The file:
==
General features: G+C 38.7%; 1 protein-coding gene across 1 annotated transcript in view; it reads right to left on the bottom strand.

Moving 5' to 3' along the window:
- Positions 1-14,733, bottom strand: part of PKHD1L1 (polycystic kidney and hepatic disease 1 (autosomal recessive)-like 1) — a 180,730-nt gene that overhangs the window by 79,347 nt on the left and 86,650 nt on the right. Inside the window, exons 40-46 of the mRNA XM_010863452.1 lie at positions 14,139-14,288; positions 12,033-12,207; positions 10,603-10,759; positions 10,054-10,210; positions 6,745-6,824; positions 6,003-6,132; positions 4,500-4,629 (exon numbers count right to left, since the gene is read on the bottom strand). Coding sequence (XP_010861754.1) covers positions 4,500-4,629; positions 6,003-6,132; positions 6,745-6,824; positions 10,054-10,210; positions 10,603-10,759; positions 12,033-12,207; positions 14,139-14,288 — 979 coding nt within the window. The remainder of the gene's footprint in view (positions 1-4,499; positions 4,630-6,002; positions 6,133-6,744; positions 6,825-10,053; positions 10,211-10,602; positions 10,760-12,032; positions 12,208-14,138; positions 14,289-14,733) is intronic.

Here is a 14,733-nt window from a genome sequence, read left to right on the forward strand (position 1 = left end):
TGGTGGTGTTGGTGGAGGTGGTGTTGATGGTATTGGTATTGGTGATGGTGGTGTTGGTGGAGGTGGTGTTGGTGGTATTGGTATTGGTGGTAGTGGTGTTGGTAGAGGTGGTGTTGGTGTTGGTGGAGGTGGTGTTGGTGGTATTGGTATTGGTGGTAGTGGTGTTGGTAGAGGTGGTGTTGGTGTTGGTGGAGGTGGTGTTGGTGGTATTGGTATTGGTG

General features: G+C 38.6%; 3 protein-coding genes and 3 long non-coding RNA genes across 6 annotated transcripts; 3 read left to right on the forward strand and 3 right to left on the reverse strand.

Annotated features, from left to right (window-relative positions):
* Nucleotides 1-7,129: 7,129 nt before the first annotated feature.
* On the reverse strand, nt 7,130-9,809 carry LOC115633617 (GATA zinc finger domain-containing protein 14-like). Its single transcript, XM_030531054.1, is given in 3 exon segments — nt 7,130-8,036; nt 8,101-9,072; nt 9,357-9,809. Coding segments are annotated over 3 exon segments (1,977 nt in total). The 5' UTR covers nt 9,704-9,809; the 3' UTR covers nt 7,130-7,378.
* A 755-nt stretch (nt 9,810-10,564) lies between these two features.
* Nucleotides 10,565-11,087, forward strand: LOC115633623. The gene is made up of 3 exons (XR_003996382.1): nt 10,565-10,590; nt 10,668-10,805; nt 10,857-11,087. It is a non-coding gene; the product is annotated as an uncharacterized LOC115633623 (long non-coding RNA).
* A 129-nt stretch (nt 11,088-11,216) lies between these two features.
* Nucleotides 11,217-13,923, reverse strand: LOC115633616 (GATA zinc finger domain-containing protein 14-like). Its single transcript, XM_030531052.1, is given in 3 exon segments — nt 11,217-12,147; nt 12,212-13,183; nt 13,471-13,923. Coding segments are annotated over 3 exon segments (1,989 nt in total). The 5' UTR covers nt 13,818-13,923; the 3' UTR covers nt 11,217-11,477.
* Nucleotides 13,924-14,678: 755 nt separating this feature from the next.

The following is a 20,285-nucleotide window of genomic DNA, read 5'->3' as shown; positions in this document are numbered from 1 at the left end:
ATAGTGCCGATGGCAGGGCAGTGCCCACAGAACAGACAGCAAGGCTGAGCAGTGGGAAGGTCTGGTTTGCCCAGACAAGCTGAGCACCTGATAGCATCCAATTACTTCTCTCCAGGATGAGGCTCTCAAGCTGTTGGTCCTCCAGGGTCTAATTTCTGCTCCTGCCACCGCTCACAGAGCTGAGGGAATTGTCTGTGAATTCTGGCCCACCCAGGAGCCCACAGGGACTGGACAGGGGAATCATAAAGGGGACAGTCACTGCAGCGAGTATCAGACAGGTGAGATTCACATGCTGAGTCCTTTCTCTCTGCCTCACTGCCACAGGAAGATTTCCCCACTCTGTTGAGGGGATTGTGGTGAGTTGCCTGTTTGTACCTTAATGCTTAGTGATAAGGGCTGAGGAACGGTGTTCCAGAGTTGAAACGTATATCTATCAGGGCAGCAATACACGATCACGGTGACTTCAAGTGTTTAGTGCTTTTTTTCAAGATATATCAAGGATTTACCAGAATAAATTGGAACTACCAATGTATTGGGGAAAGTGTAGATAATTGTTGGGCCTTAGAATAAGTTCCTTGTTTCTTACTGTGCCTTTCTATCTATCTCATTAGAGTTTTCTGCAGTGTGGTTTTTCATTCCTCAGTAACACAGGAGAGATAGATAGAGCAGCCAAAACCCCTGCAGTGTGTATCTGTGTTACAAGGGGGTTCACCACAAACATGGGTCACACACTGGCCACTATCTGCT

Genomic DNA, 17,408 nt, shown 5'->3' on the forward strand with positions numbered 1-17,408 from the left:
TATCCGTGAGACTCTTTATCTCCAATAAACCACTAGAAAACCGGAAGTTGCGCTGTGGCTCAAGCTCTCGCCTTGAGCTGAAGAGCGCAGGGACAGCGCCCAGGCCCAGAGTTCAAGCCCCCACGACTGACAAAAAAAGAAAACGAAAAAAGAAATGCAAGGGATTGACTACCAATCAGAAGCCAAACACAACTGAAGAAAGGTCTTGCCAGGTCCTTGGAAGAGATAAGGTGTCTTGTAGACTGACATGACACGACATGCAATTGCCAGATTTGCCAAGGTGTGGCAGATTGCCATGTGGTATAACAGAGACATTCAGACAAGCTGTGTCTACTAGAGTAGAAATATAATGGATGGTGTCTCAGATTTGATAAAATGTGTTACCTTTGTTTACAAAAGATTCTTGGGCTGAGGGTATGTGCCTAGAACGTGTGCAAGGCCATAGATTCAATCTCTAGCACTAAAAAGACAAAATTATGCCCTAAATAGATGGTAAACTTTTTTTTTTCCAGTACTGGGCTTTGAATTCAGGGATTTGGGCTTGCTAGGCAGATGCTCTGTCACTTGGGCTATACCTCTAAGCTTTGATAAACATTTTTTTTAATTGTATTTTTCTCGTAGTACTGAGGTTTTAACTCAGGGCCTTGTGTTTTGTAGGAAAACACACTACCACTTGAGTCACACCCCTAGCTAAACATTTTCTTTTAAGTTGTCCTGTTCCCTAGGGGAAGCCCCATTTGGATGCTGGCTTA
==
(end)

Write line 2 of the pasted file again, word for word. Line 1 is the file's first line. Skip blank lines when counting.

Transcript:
Moving 5' to 3' along the window: